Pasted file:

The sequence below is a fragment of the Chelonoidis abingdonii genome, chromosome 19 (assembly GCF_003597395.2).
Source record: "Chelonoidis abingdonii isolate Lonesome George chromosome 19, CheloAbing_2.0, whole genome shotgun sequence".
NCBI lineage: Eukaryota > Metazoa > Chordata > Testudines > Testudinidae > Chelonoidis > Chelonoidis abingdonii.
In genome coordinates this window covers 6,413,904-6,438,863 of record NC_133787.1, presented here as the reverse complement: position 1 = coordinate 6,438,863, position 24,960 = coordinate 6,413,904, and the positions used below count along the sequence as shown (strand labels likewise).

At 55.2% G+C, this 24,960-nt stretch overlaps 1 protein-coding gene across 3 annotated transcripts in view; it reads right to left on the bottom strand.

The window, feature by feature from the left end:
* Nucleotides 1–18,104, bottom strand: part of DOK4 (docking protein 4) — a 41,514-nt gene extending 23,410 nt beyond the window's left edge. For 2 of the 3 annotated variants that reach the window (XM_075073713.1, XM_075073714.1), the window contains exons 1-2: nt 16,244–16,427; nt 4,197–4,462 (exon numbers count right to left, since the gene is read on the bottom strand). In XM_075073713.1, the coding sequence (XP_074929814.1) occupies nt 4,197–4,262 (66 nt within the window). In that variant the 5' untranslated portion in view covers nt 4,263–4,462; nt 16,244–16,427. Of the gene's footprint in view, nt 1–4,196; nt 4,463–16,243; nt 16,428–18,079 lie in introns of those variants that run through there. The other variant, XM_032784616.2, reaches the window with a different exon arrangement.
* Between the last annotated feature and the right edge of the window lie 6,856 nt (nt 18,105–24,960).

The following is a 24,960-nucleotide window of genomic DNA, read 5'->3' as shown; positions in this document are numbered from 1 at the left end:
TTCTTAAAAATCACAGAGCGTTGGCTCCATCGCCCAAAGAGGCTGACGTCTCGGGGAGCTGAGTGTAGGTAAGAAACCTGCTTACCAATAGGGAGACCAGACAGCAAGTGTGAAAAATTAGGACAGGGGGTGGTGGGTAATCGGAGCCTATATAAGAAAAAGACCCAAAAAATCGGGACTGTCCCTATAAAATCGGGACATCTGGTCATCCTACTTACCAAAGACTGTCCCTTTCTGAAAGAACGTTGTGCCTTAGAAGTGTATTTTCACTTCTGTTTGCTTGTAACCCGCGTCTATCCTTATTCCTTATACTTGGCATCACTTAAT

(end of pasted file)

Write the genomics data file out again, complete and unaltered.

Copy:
The sequence below is a fragment of the Chelonoidis abingdonii genome, chromosome 19 (assembly GCF_003597395.2).
Source record: "Chelonoidis abingdonii isolate Lonesome George chromosome 19, CheloAbing_2.0, whole genome shotgun sequence".
NCBI lineage: Eukaryota > Metazoa > Chordata > Testudines > Testudinidae > Chelonoidis > Chelonoidis abingdonii.
In genome coordinates this window covers 6,413,904-6,438,863 of record NC_133787.1, presented here as the reverse complement: position 1 = coordinate 6,438,863, position 24,960 = coordinate 6,413,904, and the positions used below count along the sequence as shown (strand labels likewise).

At 55.2% G+C, this 24,960-nt stretch overlaps 1 protein-coding gene across 3 annotated transcripts in view; it reads right to left on the bottom strand.

The window, feature by feature from the left end:
* Nucleotides 1–18,104, bottom strand: part of DOK4 (docking protein 4) — a 41,514-nt gene extending 23,410 nt beyond the window's left edge. For 2 of the 3 annotated variants that reach the window (XM_075073713.1, XM_075073714.1), the window contains exons 1-2: nt 16,244–16,427; nt 4,197–4,462 (exon numbers count right to left, since the gene is read on the bottom strand). In XM_075073713.1, the coding sequence (XP_074929814.1) occupies nt 4,197–4,262 (66 nt within the window). In that variant the 5' untranslated portion in view covers nt 4,263–4,462; nt 16,244–16,427. Of the gene's footprint in view, nt 1–4,196; nt 4,463–16,243; nt 16,428–18,079 lie in introns of those variants that run through there. The other variant, XM_032784616.2, reaches the window with a different exon arrangement.
* Between the last annotated feature and the right edge of the window lie 6,856 nt (nt 18,105–24,960).

The following is a 24,960-nucleotide window of genomic DNA, read 5'->3' as shown; positions in this document are numbered from 1 at the left end:
TTCTTAAAAATCACAGAGCGTTGGCTCCATCGCCCAAAGAGGCTGACGTCTCGGGGAGCTGAGTGTAGGTAAGAAACCTGCTTACCAATAGGGAGACCAGACAGCAAGTGTGAAAAATTAGGACAGGGGGTGGTGGGTAATCGGAGCCTATATAAGAAAAAGACCCAAAAAATCGGGACTGTCCCTATAAAATCGGGACATCTGGTCATCCTACTTACCAAAGACTGTCCCTTTCTGAAAGAACGTTGTGCCTTAGAAGTGTATTTTCACTTCTGTTTGCTTGTAACCCGCGTCTATCCTTATTCCTTATACTTGGCATCACTTAAT